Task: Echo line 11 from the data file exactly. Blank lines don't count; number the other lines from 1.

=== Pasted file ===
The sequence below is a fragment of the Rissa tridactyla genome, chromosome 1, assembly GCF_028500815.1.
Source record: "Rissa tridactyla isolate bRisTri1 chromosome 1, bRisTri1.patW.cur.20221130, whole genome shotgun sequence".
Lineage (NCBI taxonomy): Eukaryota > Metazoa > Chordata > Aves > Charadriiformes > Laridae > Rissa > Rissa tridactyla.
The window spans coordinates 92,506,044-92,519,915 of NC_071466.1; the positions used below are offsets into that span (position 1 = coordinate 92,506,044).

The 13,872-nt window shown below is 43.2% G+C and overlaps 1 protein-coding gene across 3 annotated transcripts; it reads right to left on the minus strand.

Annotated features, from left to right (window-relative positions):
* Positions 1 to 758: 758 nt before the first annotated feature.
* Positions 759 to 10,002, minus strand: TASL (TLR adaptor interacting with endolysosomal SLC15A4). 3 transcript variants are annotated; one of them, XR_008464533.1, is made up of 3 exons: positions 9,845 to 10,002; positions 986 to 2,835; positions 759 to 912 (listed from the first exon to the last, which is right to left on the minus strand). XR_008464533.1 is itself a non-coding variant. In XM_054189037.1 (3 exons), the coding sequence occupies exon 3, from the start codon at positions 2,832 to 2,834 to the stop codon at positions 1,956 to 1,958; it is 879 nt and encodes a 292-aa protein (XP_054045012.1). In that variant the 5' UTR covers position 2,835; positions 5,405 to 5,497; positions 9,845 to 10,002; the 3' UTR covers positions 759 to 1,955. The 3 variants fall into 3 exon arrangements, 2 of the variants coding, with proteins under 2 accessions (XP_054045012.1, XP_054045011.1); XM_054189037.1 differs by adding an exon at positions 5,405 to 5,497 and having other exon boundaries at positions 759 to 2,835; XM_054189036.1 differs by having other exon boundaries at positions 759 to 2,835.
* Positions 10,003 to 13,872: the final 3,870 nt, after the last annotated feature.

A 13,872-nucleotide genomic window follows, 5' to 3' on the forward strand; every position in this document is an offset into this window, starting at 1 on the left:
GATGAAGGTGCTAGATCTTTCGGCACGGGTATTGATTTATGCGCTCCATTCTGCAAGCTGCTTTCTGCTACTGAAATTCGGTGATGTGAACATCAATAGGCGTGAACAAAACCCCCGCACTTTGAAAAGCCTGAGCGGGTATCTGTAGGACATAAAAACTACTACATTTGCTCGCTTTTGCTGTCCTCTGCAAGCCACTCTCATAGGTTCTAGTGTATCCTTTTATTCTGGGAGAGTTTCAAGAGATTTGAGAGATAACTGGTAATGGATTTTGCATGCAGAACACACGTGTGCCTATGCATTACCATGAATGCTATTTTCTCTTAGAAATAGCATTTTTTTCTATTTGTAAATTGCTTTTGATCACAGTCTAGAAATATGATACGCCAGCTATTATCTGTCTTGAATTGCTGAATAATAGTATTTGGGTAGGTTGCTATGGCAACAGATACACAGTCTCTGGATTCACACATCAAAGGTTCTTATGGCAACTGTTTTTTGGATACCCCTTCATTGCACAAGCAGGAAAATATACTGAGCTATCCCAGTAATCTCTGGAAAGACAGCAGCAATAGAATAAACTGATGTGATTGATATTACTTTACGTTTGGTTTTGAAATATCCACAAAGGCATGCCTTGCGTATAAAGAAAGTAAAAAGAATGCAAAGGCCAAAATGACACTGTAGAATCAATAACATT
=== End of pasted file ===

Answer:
GATGAAGGTGCTAGATCTTTCGGCACGGGTATTGATTTATGCGCTCCATTCTGCAAGCTGCTTTCTGCTACTGAAATTCGGTGATGTGAACATCAATAGGCGTGAACAAAACCCCCGCACTTTGAAAAGCCTGAGCGGGTATCTGTAGGACATAAAAACTACTACATTTGCTCGCTTTTGCTGTCCTCTGCAAGCCACTCTCATAGGTTCTAGTGTATCCTTTTATTCTGGGAGAGTTTCAAGAGATTTGAGAGATAACTGGTAATGGATTTTGCATGCAGAACACACGTGTGCCTATGCATTACCATGAATGCTATTTTCTCTTAGAAATAGCATTTTTTTCTATTTGTAAATTGCTTTTGATCACAGTCTAGAAATATGATACGCCAGCTATTATCTGTCTTGAATTGCTGAATAATAGTATTTGGGTAGGTTGCTATGGCAACAGATACACAGTCTCTGGATTCACACATCAAAGGTTCTTATGGCAACTGTTTTTTGGATACCCCTTCATTGCACAAGCAGGAAAATATACTGAGCTATCCCAGTAATCTCTGGAAAGACAGCAGCAATAGAATAAACTGATGTGATTGATATTACTTTACGTTTGGTTTTGAAATATCCACAAAGGCATGCCTTGCGTATAAAGAAAGTAAAAAGAATGCAAAGGCCAAAATGACACTGTAGAATCAATAACATT